After the movement of southern blacks northward became a quantifiable phenomenon, the Defender took a particular interest in sensationalizing migratory stories, often on the front page.[5] Abbott positioned his paper as a primary influence of these movements before historians would, for he used the Defender to initiate and advertise a "Great Northern Drive" day, set for May 15, 1917.[5] The movement to northern and midwestern cities, and to the West Coast at the time of World War II, became known as the Great Migration, in which 1.5 million blacks moved out of the rural South in early 20th century years up to 1940, and another 5 million left towns and rural areas from 1940 to 1970.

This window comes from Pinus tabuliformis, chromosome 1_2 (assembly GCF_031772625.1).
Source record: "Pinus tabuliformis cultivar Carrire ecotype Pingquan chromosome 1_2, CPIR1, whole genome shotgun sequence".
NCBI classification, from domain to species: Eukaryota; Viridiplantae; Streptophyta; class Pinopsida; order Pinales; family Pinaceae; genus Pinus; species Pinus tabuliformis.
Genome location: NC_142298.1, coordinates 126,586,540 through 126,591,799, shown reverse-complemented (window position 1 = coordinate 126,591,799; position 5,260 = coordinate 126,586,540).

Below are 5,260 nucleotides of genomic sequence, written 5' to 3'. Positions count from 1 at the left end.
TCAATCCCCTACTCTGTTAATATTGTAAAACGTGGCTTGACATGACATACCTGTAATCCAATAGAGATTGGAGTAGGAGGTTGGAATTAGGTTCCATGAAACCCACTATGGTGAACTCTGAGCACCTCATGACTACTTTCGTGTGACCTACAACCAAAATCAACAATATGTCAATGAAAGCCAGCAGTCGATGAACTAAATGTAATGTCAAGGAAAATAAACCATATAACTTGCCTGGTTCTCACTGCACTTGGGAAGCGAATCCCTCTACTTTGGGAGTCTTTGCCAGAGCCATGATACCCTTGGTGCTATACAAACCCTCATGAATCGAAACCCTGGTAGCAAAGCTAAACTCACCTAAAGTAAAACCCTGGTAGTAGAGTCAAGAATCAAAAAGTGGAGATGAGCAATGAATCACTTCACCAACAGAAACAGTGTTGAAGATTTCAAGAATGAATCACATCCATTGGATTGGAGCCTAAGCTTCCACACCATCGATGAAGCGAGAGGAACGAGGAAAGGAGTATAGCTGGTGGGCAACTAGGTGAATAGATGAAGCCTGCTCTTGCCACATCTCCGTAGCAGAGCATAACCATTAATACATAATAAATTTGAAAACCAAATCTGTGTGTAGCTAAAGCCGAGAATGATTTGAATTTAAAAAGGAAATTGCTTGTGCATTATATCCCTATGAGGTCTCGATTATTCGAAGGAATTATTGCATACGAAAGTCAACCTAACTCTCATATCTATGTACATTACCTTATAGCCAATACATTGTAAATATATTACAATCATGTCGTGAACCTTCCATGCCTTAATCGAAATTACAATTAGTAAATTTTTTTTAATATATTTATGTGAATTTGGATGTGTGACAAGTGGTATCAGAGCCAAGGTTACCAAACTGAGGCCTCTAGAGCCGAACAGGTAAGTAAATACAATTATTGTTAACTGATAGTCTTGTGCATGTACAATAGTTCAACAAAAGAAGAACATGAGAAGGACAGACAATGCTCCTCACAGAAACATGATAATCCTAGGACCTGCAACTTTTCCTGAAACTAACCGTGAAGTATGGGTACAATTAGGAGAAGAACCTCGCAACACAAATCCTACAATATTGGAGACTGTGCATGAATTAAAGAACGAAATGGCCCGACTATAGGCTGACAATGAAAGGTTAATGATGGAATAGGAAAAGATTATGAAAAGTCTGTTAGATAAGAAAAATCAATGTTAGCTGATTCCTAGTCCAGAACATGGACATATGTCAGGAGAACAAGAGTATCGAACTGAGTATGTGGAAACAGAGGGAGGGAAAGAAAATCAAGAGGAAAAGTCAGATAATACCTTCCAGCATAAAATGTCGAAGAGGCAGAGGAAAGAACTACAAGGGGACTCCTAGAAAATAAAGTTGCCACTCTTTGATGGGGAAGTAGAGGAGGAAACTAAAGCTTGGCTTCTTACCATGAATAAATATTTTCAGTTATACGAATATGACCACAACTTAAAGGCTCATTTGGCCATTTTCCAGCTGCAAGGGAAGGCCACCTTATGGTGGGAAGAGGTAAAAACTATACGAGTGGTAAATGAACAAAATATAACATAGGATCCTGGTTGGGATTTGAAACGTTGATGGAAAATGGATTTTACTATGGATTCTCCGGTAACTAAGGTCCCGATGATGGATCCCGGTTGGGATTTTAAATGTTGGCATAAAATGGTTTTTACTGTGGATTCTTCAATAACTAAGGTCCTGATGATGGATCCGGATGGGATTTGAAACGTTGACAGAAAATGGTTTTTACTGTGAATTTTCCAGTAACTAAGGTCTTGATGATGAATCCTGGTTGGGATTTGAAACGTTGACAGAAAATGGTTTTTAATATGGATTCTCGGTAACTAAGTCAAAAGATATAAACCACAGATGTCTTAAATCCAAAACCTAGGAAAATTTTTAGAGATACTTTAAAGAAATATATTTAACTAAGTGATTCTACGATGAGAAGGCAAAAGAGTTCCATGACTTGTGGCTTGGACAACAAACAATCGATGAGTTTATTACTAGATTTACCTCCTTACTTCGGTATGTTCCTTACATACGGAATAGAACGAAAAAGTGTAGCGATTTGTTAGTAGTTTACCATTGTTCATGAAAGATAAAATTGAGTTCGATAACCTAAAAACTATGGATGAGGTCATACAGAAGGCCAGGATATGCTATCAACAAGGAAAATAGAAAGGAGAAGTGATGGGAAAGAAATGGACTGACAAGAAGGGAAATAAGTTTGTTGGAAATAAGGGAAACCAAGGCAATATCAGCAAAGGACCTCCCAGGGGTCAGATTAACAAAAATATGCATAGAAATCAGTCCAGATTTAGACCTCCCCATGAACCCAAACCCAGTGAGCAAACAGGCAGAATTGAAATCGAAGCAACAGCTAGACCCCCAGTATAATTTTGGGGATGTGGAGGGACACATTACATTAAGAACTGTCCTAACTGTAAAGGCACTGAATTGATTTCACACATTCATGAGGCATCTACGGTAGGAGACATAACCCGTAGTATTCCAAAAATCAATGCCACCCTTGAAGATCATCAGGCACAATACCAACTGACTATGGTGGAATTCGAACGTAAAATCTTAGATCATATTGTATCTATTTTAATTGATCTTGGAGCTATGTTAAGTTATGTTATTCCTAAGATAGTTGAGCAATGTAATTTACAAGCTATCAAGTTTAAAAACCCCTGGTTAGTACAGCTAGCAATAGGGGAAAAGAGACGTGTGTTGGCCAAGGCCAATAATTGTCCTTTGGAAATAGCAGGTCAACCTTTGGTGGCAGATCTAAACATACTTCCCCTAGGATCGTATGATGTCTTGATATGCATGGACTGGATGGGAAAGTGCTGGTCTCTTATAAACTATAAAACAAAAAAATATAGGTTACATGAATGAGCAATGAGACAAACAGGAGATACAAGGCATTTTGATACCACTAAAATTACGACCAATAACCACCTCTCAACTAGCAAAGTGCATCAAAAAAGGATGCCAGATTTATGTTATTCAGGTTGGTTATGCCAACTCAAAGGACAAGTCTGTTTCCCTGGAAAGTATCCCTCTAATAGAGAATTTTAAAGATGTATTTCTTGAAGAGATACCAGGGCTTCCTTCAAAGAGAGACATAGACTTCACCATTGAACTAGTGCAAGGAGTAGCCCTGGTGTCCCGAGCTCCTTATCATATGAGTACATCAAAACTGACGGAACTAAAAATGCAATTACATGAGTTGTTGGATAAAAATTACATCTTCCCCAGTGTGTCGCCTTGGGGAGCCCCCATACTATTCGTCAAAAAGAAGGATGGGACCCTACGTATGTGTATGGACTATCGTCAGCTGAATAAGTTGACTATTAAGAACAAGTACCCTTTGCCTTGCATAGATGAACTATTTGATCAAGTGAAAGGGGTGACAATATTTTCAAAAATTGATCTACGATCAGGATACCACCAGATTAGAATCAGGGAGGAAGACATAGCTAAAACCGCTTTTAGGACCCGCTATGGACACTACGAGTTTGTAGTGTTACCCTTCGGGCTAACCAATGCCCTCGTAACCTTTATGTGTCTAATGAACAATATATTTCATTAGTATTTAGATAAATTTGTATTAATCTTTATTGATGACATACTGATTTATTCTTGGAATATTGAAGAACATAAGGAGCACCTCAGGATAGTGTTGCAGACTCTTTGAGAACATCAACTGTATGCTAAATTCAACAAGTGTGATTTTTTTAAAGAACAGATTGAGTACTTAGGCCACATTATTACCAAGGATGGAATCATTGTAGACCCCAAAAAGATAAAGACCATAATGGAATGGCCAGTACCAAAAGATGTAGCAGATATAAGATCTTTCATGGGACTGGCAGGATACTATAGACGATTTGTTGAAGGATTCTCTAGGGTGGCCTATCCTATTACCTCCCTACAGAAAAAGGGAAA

Abbott used the Defender to promote Chicago as an attractive destination for southern blacks. Abbott presented Chicago as a promised-land with abundant jobs, as he included advertisements "clearly aimed at southerners," that called for massive numbers of workers wanted in factory positions.[5] The Defender was filled with advertisements for desirable commodities, beauty products and technological devices. Abbott's paper was the first black newspaper to incorporate a full entertainment section.[5] Chicago was portrayed as a lively city where blacks commonly went to the theaters, ate out at fancy restaurants, attended sports events, including "cheering for the American Black Giants, black America's favorite baseball team", and could dance all night in the hottest night clubs.[4]